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Giving up on pharmacy

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“Pharmacist’s don’t do anything.”

“That’s not true, we do a lot more than you think.”

This is a conversation I overheard between twopre-registration students over lunch, the only input I could give to enlightenthe dim conversation was, “Guys- it’s payday in two days!”...I tried; and yes Imiserably failed. Two students at the same placement, theoretically gaining thesame experience, yet have completely different opinions. So what is goingwrong?! Does the pre-registration year have the potential to actually putstudents off pharmacy? Does the four-year slog seem pointless once you get aninsight on what it really feels like to be a real pharmacist?

Over my pre-registration placement I have met severalpre-reg pharmacists that have applied to graduate entry programmes such asdentistry and medicine. Their answer for such decisions was that they didn’tfind pharmacy as ‘rewarding’ as they initially thought it would be. Icompletely respect a person’s decision to change they career if they feel it’snot for them, after all, only if your passionate about your job will you trulyexcel. With the current state of NHS funding it is essential that individuals employedare driven and are willingly to expand their roles within the career and thiswould only be accomplished in characters enthusiastic about what they do.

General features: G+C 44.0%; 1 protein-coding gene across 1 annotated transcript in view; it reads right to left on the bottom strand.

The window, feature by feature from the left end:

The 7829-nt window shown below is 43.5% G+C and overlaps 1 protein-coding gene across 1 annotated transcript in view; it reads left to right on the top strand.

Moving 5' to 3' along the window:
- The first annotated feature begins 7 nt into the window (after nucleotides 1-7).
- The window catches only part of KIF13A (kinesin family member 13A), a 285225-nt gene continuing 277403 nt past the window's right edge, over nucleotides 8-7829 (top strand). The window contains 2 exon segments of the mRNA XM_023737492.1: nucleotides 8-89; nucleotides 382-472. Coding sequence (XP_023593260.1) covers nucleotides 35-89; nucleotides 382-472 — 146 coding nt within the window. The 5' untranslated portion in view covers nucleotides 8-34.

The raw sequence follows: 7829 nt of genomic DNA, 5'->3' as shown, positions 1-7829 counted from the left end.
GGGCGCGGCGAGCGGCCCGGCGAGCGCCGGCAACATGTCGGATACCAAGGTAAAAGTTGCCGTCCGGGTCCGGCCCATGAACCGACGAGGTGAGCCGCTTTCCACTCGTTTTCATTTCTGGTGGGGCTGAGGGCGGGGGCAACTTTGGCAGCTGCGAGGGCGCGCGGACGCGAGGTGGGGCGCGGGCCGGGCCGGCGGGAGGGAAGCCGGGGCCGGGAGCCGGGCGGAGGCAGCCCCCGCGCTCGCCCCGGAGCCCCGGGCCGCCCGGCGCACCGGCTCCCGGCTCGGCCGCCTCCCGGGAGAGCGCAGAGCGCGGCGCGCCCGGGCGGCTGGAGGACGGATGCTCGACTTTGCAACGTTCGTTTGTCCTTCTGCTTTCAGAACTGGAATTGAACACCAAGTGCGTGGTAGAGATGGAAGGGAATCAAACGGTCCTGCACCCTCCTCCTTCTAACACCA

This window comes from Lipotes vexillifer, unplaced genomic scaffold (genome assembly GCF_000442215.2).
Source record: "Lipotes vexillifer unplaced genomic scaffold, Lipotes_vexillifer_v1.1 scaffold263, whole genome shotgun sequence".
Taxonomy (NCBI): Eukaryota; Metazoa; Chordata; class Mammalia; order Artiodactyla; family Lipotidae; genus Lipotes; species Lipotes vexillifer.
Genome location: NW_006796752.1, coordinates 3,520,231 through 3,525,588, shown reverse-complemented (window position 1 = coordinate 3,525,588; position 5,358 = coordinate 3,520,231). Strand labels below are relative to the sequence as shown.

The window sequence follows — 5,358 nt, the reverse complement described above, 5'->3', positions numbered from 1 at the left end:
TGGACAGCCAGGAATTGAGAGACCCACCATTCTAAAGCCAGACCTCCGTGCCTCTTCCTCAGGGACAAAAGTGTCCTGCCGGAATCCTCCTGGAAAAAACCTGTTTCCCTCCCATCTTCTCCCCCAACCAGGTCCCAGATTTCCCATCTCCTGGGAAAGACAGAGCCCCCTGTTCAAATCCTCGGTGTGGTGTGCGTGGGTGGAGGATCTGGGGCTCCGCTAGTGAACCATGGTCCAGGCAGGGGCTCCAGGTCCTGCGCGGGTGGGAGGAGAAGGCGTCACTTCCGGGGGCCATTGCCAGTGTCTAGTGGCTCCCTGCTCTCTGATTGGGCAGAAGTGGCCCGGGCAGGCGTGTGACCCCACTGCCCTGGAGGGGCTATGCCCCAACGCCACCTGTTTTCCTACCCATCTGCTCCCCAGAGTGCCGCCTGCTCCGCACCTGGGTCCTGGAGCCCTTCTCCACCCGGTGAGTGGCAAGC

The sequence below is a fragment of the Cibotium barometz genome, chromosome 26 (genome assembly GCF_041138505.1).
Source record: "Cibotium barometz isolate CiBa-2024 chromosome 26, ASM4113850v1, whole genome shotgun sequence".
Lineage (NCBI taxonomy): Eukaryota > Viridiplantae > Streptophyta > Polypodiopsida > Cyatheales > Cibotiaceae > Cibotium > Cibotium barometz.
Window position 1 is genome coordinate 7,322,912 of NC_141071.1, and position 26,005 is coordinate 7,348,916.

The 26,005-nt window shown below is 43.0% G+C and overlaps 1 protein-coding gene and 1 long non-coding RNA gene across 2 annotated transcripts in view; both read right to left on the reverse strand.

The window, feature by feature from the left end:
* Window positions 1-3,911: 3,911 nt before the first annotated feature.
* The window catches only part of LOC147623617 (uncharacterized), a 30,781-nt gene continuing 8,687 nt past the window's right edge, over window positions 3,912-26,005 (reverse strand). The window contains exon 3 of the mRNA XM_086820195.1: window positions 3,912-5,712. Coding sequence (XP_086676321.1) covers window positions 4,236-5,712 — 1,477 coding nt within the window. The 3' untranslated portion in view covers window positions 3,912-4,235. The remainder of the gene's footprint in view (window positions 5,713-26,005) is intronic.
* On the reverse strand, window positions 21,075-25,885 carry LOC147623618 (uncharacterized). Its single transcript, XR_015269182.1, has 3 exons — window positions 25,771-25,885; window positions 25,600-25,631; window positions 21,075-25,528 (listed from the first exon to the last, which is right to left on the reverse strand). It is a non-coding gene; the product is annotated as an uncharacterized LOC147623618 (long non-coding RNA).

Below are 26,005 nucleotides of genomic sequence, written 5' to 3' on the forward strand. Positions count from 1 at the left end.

Some pharmacy students have a misconception on what pharmacistsreally do, thus once they are pre-reg students and are gaining first handexperience, regrets start to develop. I believe schools of pharmacy should havea set criterion, where applicants must have at least 4 weeks of work experiencein a pharmacy setting. It may seem harsh on the students applying; however it shouldallow students to attain a better understanding of whether pharmacy is forthem. For individuals that chose pharmacy because they didn’t get into theirfirst choice e.g. medicine, they should be encouraged to reapply to their firstchoice, thus saving them from the potential of a possible 10 year study time shouldthey choose to go down the graduate entry route…not to mention the lovely fivefigure bill that is accompanied with higher education.

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